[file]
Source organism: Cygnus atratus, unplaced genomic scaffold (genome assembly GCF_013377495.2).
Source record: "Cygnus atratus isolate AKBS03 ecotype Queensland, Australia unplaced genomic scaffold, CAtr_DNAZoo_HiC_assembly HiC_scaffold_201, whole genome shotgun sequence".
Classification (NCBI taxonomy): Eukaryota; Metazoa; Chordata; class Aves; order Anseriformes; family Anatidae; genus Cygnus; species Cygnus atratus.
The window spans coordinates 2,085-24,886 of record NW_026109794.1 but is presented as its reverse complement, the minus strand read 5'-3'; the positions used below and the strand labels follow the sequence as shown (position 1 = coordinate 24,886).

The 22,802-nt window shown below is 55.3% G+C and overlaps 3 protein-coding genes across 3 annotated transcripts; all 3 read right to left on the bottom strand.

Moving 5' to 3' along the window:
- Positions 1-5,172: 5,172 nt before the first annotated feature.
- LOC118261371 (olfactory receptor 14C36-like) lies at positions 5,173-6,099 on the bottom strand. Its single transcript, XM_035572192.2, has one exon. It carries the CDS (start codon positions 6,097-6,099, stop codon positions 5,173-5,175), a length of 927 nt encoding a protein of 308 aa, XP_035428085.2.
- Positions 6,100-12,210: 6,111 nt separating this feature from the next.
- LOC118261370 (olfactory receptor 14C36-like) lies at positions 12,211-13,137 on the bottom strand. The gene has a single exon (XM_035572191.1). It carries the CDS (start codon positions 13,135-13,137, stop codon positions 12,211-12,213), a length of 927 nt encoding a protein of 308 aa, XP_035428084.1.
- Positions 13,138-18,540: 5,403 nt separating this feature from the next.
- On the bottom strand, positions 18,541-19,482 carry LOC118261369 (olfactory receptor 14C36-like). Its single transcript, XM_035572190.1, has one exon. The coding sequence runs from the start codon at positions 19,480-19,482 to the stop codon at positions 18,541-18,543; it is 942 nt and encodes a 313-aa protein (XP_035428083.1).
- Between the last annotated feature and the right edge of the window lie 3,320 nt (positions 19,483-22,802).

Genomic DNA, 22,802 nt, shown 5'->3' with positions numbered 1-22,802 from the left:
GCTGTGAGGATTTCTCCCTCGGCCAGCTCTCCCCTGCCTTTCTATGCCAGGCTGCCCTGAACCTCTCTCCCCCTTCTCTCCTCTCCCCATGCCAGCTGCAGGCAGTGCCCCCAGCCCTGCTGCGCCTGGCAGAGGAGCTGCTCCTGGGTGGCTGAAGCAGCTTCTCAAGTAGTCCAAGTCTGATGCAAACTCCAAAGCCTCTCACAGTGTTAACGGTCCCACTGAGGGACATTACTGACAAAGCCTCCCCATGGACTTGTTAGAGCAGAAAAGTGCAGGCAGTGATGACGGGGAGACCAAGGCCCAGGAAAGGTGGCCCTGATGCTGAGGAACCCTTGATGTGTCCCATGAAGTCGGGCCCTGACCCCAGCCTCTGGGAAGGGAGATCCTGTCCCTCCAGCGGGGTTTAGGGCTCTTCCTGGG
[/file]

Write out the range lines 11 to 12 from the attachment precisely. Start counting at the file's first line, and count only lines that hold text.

- Positions 13,138-18,540: 5,403 nt separating this feature from the next.
- On the bottom strand, positions 18,541-19,482 carry LOC118261369 (olfactory receptor 14C36-like). Its single transcript, XM_035572190.1, has one exon. The coding sequence runs from the start codon at positions 19,480-19,482 to the stop codon at positions 18,541-18,543; it is 942 nt and encodes a 313-aa protein (XP_035428083.1).